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The Pipevine Swallowtail Butterfly is a dark beauty with a range that covers most of the U.S. and Mexico.
The Pipevine Swallowtail Butterfly has similar coloring found on Spicebush Swallowtails, the Eastern Tiger Swallowtail, and Red-spotted Purple Admirals. It has elongated extensions, or 'tails', at the tips of the hindwings, as do all members of the Swallowtail family. Black wings have iridescent blue on the underside, along with orange and white eyespots that follow the wing's curve. White dots cover the black head and form a row on each side of the abdomen.
Wine-red caterpillars have clusters of bright red hairs along the top and sides of the body. They feed on chemically noxious pipevine plants like snakeroot and Dutchman's pipe. These caterpillars are able to build up an internal store of the distasteful chemical that stays with them as they develop. This renders the adult butterfly unpleasant to eat, so birds, reptiles, and other predators learn to avoid eating caterpillars and butterflies. Other butterflies with similar coloring benefit from the Pipevine Swallowtail's bitter-tasting reputation.
Adults can be found in a variety of habitats including gardens, forests, canyons, and meadows. Two to four generations can be produced per year in warm climates. Males can be seen congregating at 'puddle parties' where they take in water and minerals that dissolved in the water. They are less active at puddles and pond edges, allowing for a better look at their colors.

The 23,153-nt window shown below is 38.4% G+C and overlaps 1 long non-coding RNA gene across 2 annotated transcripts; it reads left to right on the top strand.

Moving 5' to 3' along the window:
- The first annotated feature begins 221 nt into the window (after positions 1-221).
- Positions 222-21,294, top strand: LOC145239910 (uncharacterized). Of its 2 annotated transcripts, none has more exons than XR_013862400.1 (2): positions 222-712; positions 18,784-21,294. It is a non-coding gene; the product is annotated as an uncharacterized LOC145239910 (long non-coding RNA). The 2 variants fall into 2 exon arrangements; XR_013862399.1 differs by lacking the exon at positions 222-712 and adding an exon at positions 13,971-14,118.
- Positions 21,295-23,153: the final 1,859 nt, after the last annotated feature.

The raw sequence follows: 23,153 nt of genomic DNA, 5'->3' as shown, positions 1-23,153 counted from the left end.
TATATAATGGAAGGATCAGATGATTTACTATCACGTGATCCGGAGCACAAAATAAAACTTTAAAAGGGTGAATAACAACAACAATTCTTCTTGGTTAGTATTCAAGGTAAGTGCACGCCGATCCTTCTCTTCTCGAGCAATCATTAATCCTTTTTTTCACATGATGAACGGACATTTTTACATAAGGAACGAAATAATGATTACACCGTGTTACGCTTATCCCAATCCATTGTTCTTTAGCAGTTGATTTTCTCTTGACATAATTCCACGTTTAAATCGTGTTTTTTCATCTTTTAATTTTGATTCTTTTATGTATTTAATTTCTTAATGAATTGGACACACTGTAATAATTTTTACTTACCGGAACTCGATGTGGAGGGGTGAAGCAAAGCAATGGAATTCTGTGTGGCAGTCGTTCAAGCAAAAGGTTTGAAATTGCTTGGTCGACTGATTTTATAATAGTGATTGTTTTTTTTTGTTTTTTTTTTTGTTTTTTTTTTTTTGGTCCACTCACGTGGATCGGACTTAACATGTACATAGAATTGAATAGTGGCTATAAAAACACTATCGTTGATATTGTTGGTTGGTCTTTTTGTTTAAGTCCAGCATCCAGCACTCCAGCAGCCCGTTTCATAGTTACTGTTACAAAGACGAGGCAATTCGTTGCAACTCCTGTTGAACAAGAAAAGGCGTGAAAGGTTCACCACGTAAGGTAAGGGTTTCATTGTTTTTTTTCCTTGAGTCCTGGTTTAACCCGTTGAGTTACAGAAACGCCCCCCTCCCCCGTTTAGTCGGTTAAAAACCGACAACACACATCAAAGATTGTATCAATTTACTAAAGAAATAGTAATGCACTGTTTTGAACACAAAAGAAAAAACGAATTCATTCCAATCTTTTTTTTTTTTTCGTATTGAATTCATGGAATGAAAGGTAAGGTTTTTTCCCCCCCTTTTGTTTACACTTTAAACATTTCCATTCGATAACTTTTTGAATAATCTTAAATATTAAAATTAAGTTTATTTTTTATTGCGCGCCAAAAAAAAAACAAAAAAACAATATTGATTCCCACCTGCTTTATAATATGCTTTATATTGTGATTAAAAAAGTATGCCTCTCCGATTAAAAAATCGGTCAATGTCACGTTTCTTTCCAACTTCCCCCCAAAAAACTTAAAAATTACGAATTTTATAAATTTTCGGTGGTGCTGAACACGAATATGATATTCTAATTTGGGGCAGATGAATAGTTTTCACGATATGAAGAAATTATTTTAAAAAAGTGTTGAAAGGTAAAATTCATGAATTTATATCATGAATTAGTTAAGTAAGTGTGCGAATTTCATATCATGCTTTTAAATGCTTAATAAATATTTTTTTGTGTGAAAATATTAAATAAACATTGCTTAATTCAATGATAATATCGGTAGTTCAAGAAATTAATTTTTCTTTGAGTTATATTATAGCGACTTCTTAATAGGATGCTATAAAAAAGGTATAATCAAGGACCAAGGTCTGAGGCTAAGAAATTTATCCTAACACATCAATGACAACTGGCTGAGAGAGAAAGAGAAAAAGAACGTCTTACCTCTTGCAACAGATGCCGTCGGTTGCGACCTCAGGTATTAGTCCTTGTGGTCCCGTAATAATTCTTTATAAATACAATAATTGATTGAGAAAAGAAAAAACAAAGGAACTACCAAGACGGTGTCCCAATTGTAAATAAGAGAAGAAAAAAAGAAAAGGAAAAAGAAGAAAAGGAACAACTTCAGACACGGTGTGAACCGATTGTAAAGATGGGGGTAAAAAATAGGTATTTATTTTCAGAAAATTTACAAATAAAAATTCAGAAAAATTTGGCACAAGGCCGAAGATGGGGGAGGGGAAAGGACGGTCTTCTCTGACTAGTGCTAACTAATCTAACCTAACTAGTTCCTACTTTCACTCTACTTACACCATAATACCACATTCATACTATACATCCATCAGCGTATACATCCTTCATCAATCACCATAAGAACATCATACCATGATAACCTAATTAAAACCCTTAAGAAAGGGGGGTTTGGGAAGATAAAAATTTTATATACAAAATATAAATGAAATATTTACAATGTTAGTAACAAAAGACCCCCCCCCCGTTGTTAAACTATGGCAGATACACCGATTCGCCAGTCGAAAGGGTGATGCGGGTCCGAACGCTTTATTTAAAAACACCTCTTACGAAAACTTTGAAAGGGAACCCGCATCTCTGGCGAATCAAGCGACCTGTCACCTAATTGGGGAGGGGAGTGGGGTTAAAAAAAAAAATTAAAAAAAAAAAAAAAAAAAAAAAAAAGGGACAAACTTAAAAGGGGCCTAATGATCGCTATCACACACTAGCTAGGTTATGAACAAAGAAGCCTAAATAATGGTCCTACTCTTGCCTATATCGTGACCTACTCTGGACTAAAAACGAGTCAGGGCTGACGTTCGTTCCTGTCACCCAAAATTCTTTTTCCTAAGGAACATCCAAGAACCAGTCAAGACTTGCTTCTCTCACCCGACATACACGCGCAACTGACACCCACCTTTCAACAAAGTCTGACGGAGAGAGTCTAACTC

Scientific Name: Battus philenor
Butterfly or Moth
Size (Adult; Length): 70mm to 86mm (2.73in to 3.35in)
Note: An insect's reach is not limited by lines drawn on a map and therefore species may appear in areas, regions and/or states beyond those listed above as they are driven by environmental factors (such as climate change), available food supplies and mating patterns. Grayed-out selections indicate that the subject in question has not been reported in that particular territory. U.S. states and Canadian provinces / territories are clickable to their respective bug listings.
Butterfly and Moth Anatomy
Antennae: Butterflies and Moths have a pair of antennae on the head used as sensors.
Head: The head is home to the insect's eyes, antennae, and proboscis.
Thorax: Home to the three pairs of legs as well as vital internal organs.
Abdomen: Contains vital internal organs such as the heart(s) and reproduction facilities.
Forewing: The upper, forward wing pair used for flying.
Hindwing: The lower, rearward wing pair used for flying.
NOTE: Butterflies and Moths are part of the Lepidopteran order as they share many similarities.